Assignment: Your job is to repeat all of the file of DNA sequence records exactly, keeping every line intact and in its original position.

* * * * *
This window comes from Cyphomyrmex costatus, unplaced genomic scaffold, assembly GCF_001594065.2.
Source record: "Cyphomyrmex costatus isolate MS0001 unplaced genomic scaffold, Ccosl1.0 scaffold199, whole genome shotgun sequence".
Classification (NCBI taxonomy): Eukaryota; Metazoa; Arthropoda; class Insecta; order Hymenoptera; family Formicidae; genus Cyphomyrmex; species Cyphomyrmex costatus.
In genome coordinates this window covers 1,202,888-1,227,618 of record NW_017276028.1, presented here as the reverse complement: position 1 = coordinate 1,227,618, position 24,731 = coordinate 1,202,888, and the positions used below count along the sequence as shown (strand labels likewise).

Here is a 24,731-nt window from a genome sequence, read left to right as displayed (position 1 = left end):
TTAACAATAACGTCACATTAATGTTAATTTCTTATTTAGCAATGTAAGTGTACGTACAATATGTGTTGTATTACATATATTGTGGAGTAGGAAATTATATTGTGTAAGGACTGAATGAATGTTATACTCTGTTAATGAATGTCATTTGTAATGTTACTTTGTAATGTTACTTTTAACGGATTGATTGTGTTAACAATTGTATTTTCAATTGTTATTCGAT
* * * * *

This window comes from Cyphomyrmex costatus, unplaced genomic scaffold, assembly GCF_001594065.2.
Source record: "Cyphomyrmex costatus isolate MS0001 unplaced genomic scaffold, Ccosl1.0 scaffold199, whole genome shotgun sequence".
Classification (NCBI taxonomy): Eukaryota; Metazoa; Arthropoda; class Insecta; order Hymenoptera; family Formicidae; genus Cyphomyrmex; species Cyphomyrmex costatus.
In genome coordinates this window covers 1,202,888-1,227,618 of record NW_017276028.1, presented here as the reverse complement: position 1 = coordinate 1,227,618, position 24,731 = coordinate 1,202,888, and the positions used below count along the sequence as shown (strand labels likewise).

Here is a 24,731-nt window from a genome sequence, read left to right as displayed (position 1 = left end):
TTAACAATAACGTCACATTAATGTTAATTTCTTATTTAGCAATGTAAGTGTACGTACAATATGTGTTGTATTACATATATTGTGGAGTAGGAAATTATATTGTGTAAGGACTGAATGAATGTTATACTCTGTTAATGAATGTCATTTGTAATGTTACTTTGTAATGTTACTTTTAACGGATTGATTGTGTTAACAATTGTATTTTCAATTGTTATTCGAT